The Justice Department said Phoenix officers enforce certain laws — such as low-level drug and traffic offenses, loitering and trespassing — more harshly against Black, Hispanic and Native American people than against white people who engage in the same conduct.

Black people in the city are over 3.5 times more likely than white people, for example, to be cited or arrested for not signaling before turning, the report says. Hispanic drivers are more than 50% more likely than white drivers to be cited or arrested for speeding near school zone cameras. And Native American people are more than 44 times more likely than white people — on a per capita basis — to be cited or arrested for possessing and consuming alcohol.

Officers investigating drug-related offenses also were 27% more likely to release white people in 30 minutes or less, but Native Americans accused of the same offense were detained longer, the department said. And Native Americans were 14% more likely to be booked for trespass, while officers cited or released white people accused of the same offense.

There is “overwhelming statistical evidence” that the disparities are due to discrimination, the Justice Department said.

Assistant Attorney General Kristen Clarke, who leads the Justice Department’s Civil Rights Division, criticized Phoenix for “over-policing” homeless people, including arrests without reasonable suspicion of a crime. More than a third of the Phoenix Police Department’s misdemeanor arrests and citations were of homeless people, the report says. The DOJ investigation began in August 2021.

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Litigation is an option if the Justice Departments’ efforts to secure a consent decree are unsuccessful.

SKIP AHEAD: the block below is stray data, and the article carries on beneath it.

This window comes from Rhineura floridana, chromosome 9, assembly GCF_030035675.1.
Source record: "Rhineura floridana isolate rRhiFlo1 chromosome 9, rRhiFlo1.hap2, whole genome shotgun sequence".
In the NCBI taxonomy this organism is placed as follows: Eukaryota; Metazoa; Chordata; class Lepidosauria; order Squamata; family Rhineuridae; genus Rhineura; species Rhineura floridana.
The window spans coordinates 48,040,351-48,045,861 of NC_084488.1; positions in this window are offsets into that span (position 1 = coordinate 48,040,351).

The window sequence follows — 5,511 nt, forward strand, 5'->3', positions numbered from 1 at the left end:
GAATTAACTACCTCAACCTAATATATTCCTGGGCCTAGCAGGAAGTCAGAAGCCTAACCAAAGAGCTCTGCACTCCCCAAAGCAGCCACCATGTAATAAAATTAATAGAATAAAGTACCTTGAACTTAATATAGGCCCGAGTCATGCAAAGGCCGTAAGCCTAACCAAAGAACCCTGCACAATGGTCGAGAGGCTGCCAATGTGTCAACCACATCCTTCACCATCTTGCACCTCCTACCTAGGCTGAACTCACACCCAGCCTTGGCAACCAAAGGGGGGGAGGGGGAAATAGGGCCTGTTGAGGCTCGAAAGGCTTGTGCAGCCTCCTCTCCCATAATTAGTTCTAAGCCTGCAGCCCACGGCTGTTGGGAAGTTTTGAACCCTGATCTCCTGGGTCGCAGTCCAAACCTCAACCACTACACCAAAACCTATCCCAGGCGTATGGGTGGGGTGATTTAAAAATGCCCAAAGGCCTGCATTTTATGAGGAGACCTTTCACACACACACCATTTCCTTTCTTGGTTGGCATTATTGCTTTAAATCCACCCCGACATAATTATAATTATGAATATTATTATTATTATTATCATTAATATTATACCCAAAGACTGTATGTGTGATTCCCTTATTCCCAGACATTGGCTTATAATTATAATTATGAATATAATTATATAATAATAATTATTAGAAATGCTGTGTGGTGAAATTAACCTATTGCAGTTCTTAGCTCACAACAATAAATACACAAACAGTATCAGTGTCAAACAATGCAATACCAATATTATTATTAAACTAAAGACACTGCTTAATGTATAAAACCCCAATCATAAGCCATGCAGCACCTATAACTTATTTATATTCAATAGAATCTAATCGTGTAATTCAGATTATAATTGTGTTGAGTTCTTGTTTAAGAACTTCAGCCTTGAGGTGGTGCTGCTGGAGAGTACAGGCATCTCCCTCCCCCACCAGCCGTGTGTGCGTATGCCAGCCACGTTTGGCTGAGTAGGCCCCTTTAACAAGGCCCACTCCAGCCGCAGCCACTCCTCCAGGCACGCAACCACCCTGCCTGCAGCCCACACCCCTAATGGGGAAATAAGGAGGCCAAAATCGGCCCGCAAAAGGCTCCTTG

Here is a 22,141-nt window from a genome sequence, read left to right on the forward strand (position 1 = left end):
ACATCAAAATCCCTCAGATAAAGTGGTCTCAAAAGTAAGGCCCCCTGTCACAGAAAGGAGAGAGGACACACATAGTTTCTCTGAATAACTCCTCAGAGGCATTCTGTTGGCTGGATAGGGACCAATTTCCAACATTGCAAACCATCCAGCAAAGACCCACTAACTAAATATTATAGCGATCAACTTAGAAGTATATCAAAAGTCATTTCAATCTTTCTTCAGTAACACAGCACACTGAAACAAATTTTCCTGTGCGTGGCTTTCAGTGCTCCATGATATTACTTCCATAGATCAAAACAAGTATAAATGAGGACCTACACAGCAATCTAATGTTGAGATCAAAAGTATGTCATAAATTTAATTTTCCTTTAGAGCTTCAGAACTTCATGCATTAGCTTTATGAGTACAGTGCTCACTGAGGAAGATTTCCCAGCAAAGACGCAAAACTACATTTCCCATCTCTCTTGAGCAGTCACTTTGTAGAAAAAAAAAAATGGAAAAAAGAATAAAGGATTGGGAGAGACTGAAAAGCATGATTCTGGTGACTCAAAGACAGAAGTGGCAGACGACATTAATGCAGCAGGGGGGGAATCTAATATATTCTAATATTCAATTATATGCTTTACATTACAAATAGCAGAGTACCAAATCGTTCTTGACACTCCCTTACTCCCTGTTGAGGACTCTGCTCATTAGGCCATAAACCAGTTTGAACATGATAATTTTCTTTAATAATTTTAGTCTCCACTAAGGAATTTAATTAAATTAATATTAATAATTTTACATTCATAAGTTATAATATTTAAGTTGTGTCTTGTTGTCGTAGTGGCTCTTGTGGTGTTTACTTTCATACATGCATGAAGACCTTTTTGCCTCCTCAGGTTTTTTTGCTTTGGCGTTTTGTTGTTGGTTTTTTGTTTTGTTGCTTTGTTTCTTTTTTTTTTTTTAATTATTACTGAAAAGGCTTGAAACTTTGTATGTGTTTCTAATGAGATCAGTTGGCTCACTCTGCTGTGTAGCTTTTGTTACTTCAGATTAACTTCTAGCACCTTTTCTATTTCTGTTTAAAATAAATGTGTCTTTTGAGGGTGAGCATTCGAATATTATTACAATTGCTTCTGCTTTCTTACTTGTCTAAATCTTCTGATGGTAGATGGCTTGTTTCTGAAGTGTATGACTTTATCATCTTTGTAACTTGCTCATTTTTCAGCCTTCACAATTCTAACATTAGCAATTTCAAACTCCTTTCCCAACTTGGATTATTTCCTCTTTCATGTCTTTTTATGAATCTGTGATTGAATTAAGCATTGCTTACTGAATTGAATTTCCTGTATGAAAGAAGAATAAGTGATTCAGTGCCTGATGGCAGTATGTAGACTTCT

“We remain very hopeful that we can build on the track record of success that we have had in other jurisdictions across our country and put in place a consent decree that contains the strong medicine necessary to address the severe violations identified,” Clarke said.

Phoenix Police officers in helmets and face shields and holding large body shields labeled

Phoenix Police officers watch protesters rally on June 2, 2020, during demonstrations over the death of George Floyd.

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Similar DOJ investigations in Albuquerque, Baltimore and elsewhere have found systemic problems related to excessive force and civil rights violations, some resulting in costly consent decrees that have lasted for years.

In Phoenix, a 2020 case accusing 15 protesters of being in an anti-police gang was dismissed because there wasn’t credible evidence; in 2017, a “challenge coin” was circulated among officers depicting a gas mask-wearing demonstrator getting shot in the groin with a projectile; and in June 2019, cellphone video emerged showing officers pointing guns when they confronted an unarmed Black couple with two small children they suspected of shoplifting.

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Poder In Action, a Phoenix group that advocates for people of color and workers, said the findings were no surprise.

“We never needed a DOJ investigation to tell us this,” the group said in a statement. “The data and the stories from residents have been telling us this for years.”

The report said some police shootings happened because of officers’ “reckless tactics,” and that police “unreasonably delay” providing aid to people they have shot and use force against those who are unconscious or otherwise incapacitated.